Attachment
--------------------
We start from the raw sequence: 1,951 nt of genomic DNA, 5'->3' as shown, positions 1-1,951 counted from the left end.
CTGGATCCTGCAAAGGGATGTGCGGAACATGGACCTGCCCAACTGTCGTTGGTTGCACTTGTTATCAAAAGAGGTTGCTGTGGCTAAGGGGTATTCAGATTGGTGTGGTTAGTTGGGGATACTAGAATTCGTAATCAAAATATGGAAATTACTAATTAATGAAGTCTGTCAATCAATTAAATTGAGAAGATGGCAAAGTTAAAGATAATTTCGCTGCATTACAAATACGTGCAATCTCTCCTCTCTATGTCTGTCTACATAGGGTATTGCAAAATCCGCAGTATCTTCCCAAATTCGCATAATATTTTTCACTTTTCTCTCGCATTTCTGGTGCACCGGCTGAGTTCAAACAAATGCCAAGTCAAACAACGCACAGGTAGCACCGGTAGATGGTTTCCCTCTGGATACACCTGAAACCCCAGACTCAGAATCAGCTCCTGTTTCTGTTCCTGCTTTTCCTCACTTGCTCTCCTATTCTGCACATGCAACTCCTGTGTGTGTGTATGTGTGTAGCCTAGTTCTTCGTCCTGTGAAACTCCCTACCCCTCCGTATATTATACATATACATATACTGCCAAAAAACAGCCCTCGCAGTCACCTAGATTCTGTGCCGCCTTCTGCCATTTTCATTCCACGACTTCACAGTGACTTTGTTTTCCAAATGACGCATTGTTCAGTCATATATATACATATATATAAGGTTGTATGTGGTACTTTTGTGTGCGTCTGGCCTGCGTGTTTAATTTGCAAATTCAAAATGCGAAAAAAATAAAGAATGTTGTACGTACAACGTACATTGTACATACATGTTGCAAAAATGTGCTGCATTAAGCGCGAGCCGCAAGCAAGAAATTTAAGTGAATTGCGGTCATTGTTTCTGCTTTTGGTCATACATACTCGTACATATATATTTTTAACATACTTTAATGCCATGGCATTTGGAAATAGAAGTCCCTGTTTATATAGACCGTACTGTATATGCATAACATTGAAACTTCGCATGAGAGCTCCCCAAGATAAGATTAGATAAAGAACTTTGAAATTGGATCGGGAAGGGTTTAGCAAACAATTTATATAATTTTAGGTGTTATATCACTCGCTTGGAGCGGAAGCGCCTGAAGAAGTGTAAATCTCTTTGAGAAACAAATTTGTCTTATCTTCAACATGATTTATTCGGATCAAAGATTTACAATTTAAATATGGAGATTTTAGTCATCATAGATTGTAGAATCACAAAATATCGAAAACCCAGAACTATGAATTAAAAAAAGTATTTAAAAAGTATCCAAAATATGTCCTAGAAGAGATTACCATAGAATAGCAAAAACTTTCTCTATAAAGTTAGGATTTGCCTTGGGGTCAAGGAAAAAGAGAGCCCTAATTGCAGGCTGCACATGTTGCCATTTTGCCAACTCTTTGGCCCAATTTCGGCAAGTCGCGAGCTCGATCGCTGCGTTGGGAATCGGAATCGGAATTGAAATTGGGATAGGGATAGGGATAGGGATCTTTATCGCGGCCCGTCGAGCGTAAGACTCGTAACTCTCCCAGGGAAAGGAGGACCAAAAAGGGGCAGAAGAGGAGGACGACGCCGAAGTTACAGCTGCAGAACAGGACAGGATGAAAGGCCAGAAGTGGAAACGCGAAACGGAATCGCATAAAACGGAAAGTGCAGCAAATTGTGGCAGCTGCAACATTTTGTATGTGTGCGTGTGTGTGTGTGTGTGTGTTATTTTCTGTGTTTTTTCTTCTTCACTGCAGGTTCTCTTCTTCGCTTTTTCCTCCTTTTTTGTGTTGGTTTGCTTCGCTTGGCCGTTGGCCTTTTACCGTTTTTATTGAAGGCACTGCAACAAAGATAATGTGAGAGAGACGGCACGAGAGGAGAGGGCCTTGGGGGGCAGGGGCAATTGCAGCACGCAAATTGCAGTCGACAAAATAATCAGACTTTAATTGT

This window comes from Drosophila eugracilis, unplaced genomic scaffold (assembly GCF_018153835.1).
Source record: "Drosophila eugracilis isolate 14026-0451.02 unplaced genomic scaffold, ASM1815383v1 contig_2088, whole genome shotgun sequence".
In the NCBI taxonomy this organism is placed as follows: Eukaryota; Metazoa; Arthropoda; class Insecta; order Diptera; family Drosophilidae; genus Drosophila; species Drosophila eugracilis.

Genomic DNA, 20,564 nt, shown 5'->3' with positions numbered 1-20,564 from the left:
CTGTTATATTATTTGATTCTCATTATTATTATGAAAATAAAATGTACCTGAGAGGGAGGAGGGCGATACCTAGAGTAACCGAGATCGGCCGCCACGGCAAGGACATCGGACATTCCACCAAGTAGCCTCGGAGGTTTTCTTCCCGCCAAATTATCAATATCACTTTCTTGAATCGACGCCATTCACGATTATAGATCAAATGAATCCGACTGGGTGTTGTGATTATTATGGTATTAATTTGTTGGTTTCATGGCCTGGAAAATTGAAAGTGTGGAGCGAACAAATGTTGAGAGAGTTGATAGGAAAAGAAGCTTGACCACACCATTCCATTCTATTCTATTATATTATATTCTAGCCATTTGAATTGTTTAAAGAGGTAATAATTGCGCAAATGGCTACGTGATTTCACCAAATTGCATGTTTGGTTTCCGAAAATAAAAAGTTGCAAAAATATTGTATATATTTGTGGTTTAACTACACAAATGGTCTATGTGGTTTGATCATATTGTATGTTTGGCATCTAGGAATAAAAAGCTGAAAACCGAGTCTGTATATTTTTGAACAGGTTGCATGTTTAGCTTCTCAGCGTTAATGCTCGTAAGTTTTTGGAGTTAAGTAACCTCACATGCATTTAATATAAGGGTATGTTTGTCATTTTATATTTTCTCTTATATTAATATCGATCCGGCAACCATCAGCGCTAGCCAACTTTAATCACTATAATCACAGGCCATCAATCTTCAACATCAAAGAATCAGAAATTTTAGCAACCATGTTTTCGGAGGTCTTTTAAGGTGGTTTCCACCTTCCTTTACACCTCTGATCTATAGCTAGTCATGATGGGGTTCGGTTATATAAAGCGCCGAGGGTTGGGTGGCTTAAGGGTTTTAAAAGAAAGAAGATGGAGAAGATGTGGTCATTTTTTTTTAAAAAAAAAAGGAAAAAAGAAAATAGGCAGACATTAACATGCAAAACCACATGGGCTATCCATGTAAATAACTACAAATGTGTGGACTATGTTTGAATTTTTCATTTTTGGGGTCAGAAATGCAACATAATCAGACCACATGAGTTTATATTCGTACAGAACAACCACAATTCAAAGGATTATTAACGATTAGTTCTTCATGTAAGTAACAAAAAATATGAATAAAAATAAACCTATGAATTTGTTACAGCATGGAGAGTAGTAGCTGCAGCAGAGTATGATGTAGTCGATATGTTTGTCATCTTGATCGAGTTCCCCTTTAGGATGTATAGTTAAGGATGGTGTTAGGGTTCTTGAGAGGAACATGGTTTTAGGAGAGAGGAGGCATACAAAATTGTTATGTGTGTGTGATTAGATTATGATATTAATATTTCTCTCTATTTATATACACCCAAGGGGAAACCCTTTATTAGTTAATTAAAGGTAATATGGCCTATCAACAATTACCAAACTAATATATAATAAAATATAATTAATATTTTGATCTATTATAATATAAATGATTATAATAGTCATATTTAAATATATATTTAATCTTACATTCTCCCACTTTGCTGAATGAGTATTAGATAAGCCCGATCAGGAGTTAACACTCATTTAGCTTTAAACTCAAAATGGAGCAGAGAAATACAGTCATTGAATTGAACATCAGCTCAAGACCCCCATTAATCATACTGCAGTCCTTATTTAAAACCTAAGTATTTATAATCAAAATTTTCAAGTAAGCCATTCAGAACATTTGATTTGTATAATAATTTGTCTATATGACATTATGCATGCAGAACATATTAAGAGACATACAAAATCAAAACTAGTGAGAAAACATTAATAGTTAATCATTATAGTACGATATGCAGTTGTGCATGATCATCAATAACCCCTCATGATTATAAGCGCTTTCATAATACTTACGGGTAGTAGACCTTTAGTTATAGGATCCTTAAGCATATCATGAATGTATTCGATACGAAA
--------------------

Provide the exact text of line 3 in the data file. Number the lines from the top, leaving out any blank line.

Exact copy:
This window comes from Drosophila eugracilis, unplaced genomic scaffold (assembly GCF_018153835.1).